In our recent study of outcomes in all MM patients treated at the VA from 1999 to 2017, we found that younger AAs (<65 years) have superior OS compared to younger White patients, whereas older AAs (≥65 years) have OS that is similar to older White patients12  (Figure 2A,D). Here, we sought to determine whether the improved OS observed in AAs is also reflected in those with del17p. We did not observe any significant difference in survival between AA and White patients with del17p, regardless of age category (2.26 vs 3.07 years in younger patients; P = .57 and 1.71 vs 2.20 years in older patients; P = .52; Figure 2B,E), suggesting that del17p carries a poor prognosis across race and age. However, among patients without del17p, we still noted a significantly superior OS in younger AAs compared with younger Whites (7.75 vs 5.10 years; P = .042), suggesting that the survival advantage for younger AAs is primarily due to factors other than del17p (Figure 2C). In older patients without del17p, there was still no difference in survival between AA and White patients with MM (3.71 vs 3.66 years; P = .49) (Figure 2F).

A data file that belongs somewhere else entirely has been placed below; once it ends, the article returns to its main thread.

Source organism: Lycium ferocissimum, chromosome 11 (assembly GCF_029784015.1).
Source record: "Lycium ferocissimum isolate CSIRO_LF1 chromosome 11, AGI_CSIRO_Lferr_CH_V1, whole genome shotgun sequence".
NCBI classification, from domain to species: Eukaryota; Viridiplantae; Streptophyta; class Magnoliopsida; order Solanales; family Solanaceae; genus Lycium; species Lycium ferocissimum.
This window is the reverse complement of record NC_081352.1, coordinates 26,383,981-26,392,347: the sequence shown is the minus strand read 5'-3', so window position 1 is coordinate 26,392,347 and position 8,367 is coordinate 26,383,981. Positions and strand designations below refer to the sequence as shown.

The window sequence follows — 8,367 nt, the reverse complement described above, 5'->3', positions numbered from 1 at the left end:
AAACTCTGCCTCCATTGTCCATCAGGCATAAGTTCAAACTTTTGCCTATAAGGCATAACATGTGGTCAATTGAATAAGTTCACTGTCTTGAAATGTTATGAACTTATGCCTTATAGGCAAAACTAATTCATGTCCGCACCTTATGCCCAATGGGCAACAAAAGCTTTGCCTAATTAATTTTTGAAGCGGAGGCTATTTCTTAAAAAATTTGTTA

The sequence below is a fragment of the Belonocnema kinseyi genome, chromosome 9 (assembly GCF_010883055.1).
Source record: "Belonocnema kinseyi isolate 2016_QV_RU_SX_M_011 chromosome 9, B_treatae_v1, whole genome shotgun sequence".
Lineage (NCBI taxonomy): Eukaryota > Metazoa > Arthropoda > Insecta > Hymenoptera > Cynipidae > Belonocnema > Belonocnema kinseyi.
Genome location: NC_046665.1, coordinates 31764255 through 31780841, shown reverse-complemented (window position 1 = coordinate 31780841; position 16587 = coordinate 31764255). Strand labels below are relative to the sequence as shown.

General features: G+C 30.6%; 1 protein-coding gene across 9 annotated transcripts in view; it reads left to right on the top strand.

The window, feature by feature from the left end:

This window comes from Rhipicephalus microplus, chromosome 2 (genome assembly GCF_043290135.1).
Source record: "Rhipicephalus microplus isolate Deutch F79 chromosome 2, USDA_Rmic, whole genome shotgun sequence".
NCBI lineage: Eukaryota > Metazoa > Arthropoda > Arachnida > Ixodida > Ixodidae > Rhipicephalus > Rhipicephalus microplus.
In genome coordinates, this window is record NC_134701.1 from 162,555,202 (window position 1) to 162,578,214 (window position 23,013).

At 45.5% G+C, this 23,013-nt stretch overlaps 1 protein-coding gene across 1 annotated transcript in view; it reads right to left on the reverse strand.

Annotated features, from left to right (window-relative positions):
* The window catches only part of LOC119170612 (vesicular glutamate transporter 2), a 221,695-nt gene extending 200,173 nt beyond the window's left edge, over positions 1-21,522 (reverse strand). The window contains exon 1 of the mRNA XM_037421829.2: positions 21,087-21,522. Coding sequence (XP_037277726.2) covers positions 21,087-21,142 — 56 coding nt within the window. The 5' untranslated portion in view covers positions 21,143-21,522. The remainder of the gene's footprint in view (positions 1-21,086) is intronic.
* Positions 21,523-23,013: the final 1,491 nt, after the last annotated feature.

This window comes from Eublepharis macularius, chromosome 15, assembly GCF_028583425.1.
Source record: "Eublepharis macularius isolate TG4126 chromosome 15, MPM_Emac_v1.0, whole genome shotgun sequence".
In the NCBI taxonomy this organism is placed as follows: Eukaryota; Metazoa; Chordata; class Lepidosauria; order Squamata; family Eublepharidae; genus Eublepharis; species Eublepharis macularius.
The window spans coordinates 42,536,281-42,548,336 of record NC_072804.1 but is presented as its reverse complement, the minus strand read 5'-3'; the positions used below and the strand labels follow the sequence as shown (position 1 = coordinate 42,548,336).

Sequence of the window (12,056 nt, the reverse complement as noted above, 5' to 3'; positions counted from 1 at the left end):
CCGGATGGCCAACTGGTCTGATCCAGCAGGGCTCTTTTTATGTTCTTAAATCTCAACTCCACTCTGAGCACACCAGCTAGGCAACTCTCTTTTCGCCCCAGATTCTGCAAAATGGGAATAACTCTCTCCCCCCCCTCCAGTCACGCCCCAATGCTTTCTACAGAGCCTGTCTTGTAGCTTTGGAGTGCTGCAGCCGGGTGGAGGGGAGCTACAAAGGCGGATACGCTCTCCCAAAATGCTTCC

Figure 2.

OS stratified by race. The upper row (A-C) shows OS in younger patients (<65 years old at diagnosis with MM), with and without del17p. The lower row (D-F) shows OS in older patients (≥65 years old at diagnosis with MM). The first column (A,D) shows OS in the full cohort of patients tested for del17p,and the other columns show OS in patients who are positive (B,E) and negative (C,F) for del17p.

Figure 2.

OS stratified by race. The upper row (A-C) shows OS in younger patients (<65 years old at diagnosis with MM), with and without del17p. The lower row (D-F) shows OS in older patients (≥65 years old at diagnosis with MM). The first column (A,D) shows OS in the full cohort of patients tested for del17p,and the other columns show OS in patients who are positive (B,E) and negative (C,F) for del17p.